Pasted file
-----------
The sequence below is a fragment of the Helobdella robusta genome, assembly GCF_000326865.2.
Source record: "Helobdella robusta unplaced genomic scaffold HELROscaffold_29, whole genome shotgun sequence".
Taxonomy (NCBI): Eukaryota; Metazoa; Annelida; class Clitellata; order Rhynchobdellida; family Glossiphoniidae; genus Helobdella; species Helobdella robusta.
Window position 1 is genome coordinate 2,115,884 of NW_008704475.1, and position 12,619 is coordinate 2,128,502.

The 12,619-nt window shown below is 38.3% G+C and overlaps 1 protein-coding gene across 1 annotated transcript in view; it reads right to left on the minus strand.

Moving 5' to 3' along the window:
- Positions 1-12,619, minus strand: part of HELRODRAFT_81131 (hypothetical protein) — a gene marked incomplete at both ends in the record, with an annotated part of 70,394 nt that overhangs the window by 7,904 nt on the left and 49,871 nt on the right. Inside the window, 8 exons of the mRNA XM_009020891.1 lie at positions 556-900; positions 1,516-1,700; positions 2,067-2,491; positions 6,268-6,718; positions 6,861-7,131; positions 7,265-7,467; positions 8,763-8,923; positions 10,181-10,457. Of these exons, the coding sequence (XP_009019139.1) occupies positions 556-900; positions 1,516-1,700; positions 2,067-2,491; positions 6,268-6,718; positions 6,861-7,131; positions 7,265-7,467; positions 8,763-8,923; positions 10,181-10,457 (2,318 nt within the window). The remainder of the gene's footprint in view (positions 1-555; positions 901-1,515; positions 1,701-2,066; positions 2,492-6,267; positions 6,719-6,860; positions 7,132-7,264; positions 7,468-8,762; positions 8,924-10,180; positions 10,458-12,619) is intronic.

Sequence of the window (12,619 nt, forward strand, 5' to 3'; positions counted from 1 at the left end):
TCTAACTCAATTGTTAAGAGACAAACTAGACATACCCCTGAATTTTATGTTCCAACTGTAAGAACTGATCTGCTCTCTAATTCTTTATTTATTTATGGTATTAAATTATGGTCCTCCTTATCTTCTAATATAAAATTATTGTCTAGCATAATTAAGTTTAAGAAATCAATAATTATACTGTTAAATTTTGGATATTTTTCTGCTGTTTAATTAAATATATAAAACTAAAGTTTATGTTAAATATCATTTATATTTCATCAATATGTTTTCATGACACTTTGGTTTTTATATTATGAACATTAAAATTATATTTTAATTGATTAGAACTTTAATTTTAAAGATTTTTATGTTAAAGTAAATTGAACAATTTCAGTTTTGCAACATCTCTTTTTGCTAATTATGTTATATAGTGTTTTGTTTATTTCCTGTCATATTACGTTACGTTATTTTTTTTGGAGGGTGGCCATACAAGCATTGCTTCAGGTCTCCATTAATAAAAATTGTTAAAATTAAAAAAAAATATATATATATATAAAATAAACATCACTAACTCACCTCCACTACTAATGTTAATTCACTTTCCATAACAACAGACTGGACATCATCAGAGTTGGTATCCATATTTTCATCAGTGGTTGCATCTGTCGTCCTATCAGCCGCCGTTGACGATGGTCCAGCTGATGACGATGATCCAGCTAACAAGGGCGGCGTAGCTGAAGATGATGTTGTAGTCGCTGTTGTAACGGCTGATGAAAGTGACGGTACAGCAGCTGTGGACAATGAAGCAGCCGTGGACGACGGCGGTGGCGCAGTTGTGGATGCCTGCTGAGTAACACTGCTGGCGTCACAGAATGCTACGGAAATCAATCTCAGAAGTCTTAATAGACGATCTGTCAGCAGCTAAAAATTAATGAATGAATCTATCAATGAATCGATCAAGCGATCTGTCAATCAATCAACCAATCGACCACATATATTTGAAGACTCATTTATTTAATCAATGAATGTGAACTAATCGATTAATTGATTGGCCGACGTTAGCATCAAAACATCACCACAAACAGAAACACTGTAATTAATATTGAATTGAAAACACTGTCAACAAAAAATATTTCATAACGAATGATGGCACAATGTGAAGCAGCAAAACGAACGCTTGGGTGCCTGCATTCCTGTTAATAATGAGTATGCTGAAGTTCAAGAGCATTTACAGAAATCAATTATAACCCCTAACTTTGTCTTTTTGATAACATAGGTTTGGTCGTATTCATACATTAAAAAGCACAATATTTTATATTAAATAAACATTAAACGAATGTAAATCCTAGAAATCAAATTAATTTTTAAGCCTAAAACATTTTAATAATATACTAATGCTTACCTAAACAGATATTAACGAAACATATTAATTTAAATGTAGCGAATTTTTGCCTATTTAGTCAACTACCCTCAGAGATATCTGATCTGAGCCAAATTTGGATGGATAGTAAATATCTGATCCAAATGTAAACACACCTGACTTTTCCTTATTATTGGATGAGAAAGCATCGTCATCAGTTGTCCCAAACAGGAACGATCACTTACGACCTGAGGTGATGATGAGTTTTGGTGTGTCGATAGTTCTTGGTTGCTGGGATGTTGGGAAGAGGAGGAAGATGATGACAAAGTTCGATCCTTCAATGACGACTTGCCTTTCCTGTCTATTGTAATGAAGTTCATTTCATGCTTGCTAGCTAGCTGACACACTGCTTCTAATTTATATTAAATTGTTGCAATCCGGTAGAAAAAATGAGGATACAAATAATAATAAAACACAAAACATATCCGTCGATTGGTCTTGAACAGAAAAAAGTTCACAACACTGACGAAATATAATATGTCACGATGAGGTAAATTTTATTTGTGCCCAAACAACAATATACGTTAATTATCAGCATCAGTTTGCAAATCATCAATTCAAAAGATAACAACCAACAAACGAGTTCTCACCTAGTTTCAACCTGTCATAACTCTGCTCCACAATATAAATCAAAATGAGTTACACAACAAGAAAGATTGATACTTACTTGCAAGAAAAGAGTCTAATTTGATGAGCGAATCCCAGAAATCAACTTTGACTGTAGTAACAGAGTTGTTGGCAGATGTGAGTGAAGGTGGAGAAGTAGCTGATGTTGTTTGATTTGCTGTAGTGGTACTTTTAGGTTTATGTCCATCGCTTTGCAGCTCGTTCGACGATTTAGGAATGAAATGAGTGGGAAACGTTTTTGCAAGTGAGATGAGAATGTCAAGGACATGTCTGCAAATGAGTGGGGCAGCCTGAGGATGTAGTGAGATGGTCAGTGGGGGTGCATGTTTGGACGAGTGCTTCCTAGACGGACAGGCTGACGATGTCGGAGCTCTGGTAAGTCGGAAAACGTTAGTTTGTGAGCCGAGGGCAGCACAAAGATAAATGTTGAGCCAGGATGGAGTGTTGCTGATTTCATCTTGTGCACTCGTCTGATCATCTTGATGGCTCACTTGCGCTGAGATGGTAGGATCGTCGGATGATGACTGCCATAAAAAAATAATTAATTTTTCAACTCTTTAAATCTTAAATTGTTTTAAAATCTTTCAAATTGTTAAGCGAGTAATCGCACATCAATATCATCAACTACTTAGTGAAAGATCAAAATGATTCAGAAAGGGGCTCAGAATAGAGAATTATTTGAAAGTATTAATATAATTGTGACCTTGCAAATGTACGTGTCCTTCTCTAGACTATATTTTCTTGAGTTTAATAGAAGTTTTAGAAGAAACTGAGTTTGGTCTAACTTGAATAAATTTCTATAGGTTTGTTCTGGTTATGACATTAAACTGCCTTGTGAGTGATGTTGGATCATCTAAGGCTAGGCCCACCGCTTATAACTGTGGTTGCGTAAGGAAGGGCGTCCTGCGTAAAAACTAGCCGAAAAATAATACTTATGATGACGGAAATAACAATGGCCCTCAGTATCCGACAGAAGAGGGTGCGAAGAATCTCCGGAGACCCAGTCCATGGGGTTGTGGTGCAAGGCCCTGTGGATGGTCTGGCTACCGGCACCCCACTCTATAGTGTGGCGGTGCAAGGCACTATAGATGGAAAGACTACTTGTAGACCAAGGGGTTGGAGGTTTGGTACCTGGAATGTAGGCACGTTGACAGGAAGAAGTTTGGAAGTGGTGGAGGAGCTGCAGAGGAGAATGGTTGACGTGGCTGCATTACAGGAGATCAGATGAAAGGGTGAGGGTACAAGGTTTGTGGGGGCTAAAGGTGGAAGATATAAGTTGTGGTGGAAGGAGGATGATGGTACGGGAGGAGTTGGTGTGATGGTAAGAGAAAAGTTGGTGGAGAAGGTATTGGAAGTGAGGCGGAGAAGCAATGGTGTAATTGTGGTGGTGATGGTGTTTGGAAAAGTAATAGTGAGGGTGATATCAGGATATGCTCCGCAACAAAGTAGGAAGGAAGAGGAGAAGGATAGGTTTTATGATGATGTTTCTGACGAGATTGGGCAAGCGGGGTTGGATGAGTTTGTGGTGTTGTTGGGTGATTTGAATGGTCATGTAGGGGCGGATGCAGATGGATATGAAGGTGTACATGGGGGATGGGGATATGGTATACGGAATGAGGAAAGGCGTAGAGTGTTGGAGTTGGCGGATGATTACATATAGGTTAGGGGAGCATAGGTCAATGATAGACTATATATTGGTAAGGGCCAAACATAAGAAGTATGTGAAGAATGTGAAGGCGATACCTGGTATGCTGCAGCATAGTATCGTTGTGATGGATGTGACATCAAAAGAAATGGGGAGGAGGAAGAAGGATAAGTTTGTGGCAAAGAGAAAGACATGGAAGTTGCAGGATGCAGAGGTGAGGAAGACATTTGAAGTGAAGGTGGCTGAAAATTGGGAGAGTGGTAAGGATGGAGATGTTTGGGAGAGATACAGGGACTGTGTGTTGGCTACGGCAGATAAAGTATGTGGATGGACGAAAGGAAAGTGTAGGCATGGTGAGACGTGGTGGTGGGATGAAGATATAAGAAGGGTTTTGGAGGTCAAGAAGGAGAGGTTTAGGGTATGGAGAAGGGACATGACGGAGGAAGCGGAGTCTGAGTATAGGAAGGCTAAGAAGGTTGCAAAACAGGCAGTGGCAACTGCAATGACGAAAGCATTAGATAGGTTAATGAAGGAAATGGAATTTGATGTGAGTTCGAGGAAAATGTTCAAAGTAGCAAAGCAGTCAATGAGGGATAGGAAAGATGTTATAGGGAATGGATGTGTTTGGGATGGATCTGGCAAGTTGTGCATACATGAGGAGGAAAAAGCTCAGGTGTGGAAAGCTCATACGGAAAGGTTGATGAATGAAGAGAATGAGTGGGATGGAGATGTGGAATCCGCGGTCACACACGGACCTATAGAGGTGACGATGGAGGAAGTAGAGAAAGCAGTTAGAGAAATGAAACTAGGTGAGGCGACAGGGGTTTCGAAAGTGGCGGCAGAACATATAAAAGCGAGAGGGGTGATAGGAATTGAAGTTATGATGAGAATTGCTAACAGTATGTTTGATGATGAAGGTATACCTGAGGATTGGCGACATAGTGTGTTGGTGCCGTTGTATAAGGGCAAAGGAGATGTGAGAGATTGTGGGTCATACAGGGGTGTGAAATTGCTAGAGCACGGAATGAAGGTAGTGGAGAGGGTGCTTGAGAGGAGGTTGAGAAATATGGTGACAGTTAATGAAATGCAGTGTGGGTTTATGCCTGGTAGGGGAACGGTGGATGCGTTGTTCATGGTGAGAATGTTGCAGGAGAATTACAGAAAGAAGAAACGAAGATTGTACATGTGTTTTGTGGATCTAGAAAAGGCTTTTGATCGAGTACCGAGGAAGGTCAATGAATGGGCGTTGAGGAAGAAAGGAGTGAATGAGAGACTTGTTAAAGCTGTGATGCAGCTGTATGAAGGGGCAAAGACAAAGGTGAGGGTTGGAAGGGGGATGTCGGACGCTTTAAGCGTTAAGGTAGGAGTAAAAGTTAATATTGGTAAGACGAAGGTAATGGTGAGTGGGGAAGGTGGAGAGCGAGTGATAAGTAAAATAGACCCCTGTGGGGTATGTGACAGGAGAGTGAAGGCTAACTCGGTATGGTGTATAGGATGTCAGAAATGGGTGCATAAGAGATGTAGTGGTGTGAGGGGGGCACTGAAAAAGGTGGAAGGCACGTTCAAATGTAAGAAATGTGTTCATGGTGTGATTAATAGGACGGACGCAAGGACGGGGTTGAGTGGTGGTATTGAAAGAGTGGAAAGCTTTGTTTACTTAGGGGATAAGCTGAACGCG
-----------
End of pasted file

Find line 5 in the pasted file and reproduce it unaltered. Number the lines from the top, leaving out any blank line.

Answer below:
The 12,619-nt window shown below is 38.3% G+C and overlaps 1 protein-coding gene across 1 annotated transcript in view; it reads right to left on the minus strand.